Future Ready Governance: Future ready governance is expected to transform the way public services are delivered by facilitating interactions with citizens with the help of technology which would help in better planning and decision making.
Intelligent Traffic System: Intelligent Transport Systems (ITS) are applications of advanced sensor, computer electronics and communication technologies which enable smarter, safer and more coordinated use of transport networks.
Smart Bus & Bus Shelters: GPS-enables buses with fleet tracking and smart bus shelters with intelligent display are helping cities to improve rider experience, reduce traffic and road accidents.
Smart Solid Waste Management: Smart solid management helps in disposing household and commercial garbage in an environmentally and economically sound manner with innovative integrated solutions like door to door RFID tags to monitor waste collection, smart bins and real time vehicle tracking for garbage transportation.
Intelligent Surveillance: City intelligent surveillance deploys city-wide camera and video system to help boost security, prevent crime and control traffic and assists in public safety and low enforcement.
CII’s Role in Promoting Smart Cities
CII has worked continuously to achieve the goals of a cleaner, greener and sustainable environment and collaborates with the Government, academics and citizens to help and support the Government’s Smart Cities Initiative.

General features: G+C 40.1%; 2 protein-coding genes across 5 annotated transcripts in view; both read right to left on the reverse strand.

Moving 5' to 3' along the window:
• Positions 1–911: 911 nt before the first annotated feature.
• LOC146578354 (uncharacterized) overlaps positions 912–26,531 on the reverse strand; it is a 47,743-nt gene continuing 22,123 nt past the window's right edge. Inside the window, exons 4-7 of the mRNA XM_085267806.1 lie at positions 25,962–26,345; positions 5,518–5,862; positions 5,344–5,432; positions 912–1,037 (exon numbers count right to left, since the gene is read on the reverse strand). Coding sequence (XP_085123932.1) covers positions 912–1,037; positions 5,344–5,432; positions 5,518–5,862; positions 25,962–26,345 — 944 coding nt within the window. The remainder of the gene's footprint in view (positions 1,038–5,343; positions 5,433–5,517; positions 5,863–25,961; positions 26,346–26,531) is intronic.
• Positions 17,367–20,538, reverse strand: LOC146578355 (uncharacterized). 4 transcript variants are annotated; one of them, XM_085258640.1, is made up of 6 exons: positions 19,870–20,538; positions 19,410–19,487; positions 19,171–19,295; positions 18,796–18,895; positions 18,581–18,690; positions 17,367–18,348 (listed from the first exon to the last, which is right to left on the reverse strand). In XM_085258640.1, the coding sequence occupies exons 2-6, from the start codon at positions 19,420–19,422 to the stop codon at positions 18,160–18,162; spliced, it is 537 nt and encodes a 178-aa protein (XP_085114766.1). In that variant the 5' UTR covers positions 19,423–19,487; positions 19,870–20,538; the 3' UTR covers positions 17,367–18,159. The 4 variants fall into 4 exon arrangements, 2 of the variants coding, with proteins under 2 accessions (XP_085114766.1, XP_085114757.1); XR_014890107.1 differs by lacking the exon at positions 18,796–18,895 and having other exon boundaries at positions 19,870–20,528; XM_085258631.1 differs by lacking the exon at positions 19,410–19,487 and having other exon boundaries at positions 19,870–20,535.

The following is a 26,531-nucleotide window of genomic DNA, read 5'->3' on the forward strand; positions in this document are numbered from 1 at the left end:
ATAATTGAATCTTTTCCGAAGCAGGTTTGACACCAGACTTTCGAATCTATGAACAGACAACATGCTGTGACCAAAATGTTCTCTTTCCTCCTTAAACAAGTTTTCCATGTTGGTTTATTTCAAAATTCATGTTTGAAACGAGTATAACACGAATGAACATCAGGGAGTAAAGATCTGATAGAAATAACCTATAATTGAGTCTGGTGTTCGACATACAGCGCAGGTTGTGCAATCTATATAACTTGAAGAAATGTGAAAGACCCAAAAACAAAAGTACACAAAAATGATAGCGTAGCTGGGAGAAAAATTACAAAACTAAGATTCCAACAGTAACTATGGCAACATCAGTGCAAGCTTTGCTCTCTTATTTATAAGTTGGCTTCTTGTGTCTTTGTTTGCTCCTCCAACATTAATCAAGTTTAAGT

As part of CII’s policy advocacy work, recommendations are made to the Government and other stakeholders, which revolve around the overarching issues of financing, planning, and capacity building, with a view to facilitating opportunities for industry and strengthening the PPP infrastructure.
CII also plays an active role in promoting ideas, initiating dialogues and promoting best practices through various platforms for the development of Smart Cities. The CII Smart City Profile Booklet and the CII directory on Smart City Products & Services were released by then Union Minister for Urban Development Shri M Venkaiah Naidu at the Smart City Investors Meet, which also provided a platform for sharing ideas.
A dialogue was initiated on the aspects of using smart technologies to address the challenges of rapid urbanization and sustainable development of cities during “The Connected City: Tech Solutions for India’s Smart Cities Session” at the India-UK Tech Summit.
The CII Smart Cities Mission has signed MoUs with 16 Indian cities and has facilitated various country consortiums including with Australia, Japan, UK, a consortium led by Queensland University of Technology, etc.
The Smart Cities Mission conceptualized by the Government of India, is an ongoing journey and although a beginning has been made, it will take some time to completely transform the cities into cities of future and sustain citizen demands and expectations. CII is committed to the Government’s Smart Cities Mission Programme and will continue to undertake efforts in the coming years to make this mission a success.
Source: CII-PWC Report~ Future Cities – What it takes to build one